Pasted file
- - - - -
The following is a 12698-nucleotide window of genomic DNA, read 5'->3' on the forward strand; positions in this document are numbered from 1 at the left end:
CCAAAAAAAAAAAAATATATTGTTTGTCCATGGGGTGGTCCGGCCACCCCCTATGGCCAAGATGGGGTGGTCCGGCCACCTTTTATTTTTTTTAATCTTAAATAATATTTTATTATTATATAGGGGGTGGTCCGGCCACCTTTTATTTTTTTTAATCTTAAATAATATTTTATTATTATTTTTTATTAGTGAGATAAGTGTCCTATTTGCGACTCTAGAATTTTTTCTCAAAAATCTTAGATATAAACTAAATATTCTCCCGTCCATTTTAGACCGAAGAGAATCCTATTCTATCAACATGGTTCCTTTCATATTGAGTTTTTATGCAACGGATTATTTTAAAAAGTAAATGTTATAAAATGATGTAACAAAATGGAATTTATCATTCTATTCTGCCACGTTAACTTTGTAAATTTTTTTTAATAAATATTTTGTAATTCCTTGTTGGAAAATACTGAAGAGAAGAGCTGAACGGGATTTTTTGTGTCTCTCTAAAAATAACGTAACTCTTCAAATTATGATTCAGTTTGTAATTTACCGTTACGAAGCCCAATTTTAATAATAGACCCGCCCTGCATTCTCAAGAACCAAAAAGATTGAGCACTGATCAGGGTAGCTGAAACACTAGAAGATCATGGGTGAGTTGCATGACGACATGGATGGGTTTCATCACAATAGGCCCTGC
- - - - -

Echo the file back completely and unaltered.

The following is a 12698-nucleotide window of genomic DNA, read 5'->3' on the forward strand; positions in this document are numbered from 1 at the left end:
CCAAAAAAAAAAAAATATATTGTTTGTCCATGGGGTGGTCCGGCCACCCCCTATGGCCAAGATGGGGTGGTCCGGCCACCTTTTATTTTTTTTAATCTTAAATAATATTTTATTATTATATAGGGGGTGGTCCGGCCACCTTTTATTTTTTTTAATCTTAAATAATATTTTATTATTATTTTTTATTAGTGAGATAAGTGTCCTATTTGCGACTCTAGAATTTTTTCTCAAAAATCTTAGATATAAACTAAATATTCTCCCGTCCATTTTAGACCGAAGAGAATCCTATTCTATCAACATGGTTCCTTTCATATTGAGTTTTTATGCAACGGATTATTTTAAAAAGTAAATGTTATAAAATGATGTAACAAAATGGAATTTATCATTCTATTCTGCCACGTTAACTTTGTAAATTTTTTTTAATAAATATTTTGTAATTCCTTGTTGGAAAATACTGAAGAGAAGAGCTGAACGGGATTTTTTGTGTCTCTCTAAAAATAACGTAACTCTTCAAATTATGATTCAGTTTGTAATTTACCGTTACGAAGCCCAATTTTAATAATAGACCCGCCCTGCATTCTCAAGAACCAAAAAGATTGAGCACTGATCAGGGTAGCTGAAACACTAGAAGATCATGGGTGAGTTGCATGACGACATGGATGGGTTTCATCACAATAGGCCCTGC